Hitler on the Nile or What would Ike do?
February 25, 2003, The New York Times, NICHOLAS D. KRISTOF
There's so much chest-thumping, so many alarums about Iraqi menace, that I sometimes feel that the only patriotic thing to do is to invade Iraq and plow salt into its soil.
So it's useful to conjure a conservative war hero like Dwight Eisenhower and consider what he would do if he were president today. After his experience with Hitler, Ike would stand up to the lily-livered pussy-footing peaceniks and squish Saddam Hussein like a bug, right?
No, probably not.
Eisenhower, who led the European Allies to victory in World War II and was president from 1953 to 1961, faced a crisis in Egypt similar to today's and effectively chose containment rather than invasion. Likewise, even when faced with the threat of weapons of mass destruction, President John F. Kennedy chose to contain Cuba rather than invade it, and President Ronald Reagan chose to contain Libya rather than invade it. I hope we have the courage and discipline to emulate such restraint by Eisenhower, Kennedy and Reagan today and choose containment over war for Iraq.
In Ike's case, he faced a man perceived in the West as a far greater menace than Saddam is today — Gamal Abdel Nasser of Egypt.
Nasser had the potential to upset the globe in a way that Saddam doesn't. Nasser was idolized by the Arab masses and aggressively intervened abroad. He helped the Algerians fight the French, forged close ties with Russia and infiltrated terrorists into Israel. (Israel also ran terrorist operations in Egypt, blowing up American libraries and cultural targets in an attempt to tarnish Nasser.) When Nasser nationalized the Suez Canal in 1956, the West was sure that the canal would fall apart and disrupt global trade. Cairo Radio once boasted: "Millions of Arabs are . . . preparing to blow up all of America's interests, all of America's installations, and your entire existence, America."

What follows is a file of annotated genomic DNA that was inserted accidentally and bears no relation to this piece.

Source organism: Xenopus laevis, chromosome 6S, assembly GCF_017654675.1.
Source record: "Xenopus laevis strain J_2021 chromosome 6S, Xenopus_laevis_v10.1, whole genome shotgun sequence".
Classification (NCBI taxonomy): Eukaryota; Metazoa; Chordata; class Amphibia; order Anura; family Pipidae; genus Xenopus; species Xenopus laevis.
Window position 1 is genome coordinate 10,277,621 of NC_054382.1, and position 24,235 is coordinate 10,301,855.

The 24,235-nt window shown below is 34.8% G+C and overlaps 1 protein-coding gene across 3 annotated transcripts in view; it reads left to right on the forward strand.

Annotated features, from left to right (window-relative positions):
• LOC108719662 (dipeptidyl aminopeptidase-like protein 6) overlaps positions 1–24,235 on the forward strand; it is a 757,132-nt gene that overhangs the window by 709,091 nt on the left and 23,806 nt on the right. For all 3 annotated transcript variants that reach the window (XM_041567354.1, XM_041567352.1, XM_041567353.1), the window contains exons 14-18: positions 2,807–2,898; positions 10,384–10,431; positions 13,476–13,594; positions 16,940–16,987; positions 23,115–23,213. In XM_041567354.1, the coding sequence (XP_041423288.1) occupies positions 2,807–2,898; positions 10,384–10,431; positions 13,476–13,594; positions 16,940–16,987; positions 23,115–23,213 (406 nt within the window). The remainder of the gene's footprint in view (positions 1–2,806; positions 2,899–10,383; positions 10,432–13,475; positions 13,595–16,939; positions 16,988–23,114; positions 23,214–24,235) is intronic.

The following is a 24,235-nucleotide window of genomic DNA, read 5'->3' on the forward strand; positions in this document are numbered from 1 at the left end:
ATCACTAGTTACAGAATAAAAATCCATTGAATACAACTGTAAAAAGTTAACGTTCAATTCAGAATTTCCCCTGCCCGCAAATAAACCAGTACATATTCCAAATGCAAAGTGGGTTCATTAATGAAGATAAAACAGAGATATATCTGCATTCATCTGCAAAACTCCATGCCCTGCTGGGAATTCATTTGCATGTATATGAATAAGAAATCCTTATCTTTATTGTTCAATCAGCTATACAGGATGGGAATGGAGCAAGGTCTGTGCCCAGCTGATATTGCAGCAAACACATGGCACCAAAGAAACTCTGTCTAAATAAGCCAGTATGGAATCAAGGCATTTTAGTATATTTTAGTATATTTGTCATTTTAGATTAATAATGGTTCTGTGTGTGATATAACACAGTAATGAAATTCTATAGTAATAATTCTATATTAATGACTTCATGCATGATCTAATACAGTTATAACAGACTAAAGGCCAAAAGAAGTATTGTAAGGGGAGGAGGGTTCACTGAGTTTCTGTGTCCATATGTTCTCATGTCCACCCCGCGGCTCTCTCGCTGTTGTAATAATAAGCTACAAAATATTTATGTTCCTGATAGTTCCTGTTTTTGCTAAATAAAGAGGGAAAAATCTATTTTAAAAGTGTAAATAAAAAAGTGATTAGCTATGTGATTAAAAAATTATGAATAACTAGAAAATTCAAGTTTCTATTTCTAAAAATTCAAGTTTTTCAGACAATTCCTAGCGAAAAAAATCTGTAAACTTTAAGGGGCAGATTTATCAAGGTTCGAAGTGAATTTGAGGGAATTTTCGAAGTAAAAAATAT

Oh, the hawks will protest: Nasser didn't have weapons of mass destruction. Actually he did. Nasser's troops used mustard gas in Yemen.
European leaders were determined not to appease this "Hitler on the Nile." France, Israel and Britain conspired to invade Egypt and oust Nasser. "It was too risky to allow this adventurer, this miniature Hitler, to develop," Prime Minister Guy Mollet of France later told Nasser's biographer Jean Lacouture.
Ike was outraged and did to the Europeans what they are trying to do to us now: He forced the invaders to retreat and solve the crisis peacefully. "The United States is committed to a peaceful solution," he declared.
Thank God for Ike. If the hawks had been running the show then, we might still have troops in Egypt.
The hawks, to their credit, have a good recent record in their military forecasts. They correctly saw that the first gulf war and the Afghanistan invasion would go easily, while doves worried about quagmires. But the Nasser hysteria also reminds us that the hawks have a consistent track record of shrieking obsessively and seeing one minor country after another as global threats — in an eye-bulging, alarmist way that in retrospect looks hysterical.
In the 1950's and 1960's, the hawks magnified the threat from Vietnam and Cuba. In the 1980's they obsessed about Nicaragua (only a one-week bus ride from Texas!). None of these threats were imagined, but they were exaggerated.
Now the focus is on Saddam, and it's true that he has been brutal and threatening for 25 years — particularly in the 1980's when Don Rumsfeld was cozying up to him in Baghdad and the U.S. was shipping him seven strains of anthrax. The last 10 years have been the best behaved of Saddam's career (not saying much), and he's now 65, controlling an army only one-third its peak strength, and in the twilight of his menace.
The arguments against containment of Saddam were also made about Nasser: It will not work; Western credibility will vanish if we back off; if we do not invade now, we will have to fight him in a few years when he is stronger. And yet Nasser faded away, as Saddam is already fading.
So one can accept that Saddam is a threat and that Iraq would be far better off without him, and yet prefer the Eisenhower approach of containment. We might remember that Eisenhower warned Britain in 1956 that its insistence on ousting Nasser was leading to sweeping anti-British sentiment, and that while "initial military successes might be easy . . . the eventual price might become far too heavy."
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